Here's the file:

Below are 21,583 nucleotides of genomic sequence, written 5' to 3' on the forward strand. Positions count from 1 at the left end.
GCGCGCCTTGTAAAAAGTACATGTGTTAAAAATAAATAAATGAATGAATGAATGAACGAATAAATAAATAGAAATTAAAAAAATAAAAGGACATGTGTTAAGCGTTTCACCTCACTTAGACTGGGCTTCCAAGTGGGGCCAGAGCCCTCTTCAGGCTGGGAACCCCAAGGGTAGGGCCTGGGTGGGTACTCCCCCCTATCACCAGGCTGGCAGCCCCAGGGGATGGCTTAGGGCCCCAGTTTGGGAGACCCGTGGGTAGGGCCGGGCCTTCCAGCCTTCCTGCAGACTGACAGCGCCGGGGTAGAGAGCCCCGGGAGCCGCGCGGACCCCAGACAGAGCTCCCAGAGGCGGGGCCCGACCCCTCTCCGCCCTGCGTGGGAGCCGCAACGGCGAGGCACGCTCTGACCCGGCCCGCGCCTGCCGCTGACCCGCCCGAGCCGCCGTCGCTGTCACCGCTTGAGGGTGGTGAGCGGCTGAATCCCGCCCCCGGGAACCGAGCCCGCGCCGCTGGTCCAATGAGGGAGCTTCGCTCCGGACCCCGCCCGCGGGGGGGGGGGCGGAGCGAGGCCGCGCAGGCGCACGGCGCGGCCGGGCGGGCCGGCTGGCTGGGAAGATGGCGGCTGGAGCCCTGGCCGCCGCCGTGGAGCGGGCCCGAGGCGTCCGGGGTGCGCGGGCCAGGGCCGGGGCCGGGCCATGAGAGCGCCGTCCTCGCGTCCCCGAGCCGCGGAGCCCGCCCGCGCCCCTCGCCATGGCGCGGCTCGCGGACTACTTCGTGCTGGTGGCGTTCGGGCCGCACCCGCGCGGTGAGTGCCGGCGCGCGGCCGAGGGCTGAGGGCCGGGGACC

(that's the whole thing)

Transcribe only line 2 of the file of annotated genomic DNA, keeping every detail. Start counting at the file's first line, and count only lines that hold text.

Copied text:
GCGCGCCTTGTAAAAAGTACATGTGTTAAAAATAAATAAATGAATGAATGAATGAACGAATAAATAAATAGAAATTAAAAAAATAAAAGGACATGTGTTAAGCGTTTCACCTCACTTAGACTGGGCTTCCAAGTGGGGCCAGAGCCCTCTTCAGGCTGGGAACCCCAAGGGTAGGGCCTGGGTGGGTACTCCCCCCTATCACCAGGCTGGCAGCCCCAGGGGATGGCTTAGGGCCCCAGTTTGGGAGACCCGTGGGTAGGGCCGGGCCTTCCAGCCTTCCTGCAGACTGACAGCGCCGGGGTAGAGAGCCCCGGGAGCCGCGCGGACCCCAGACAGAGCTCCCAGAGGCGGGGCCCGACCCCTCTCCGCCCTGCGTGGGAGCCGCAACGGCGAGGCACGCTCTGACCCGGCCCGCGCCTGCCGCTGACCCGCCCGAGCCGCCGTCGCTGTCACCGCTTGAGGGTGGTGAGCGGCTGAATCCCGCCCCCGGGAACCGAGCCCGCGCCGCTGGTCCAATGAGGGAGCTTCGCTCCGGACCCCGCCCGCGGGGGGGGGGGCGGAGCGAGGCCGCGCAGGCGCACGGCGCGGCCGGGCGGGCCGGCTGGCTGGGAAGATGGCGGCTGGAGCCCTGGCCGCCGCCGTGGAGCGGGCCCGAGGCGTCCGGGGTGCGCGGGCCAGGGCCGGGGCCGGGCCATGAGAGCGCCGTCCTCGCGTCCCCGAGCCGCGGAGCCCGCCCGCGCCCCTCGCCATGGCGCGGCTCGCGGACTACTTCGTGCTGGTGGCGTTCGGGCCGCACCCGCGCGGTGAGTGCCGGCGCGCGGCCGAGGGCTGAGGGCCGGGGACC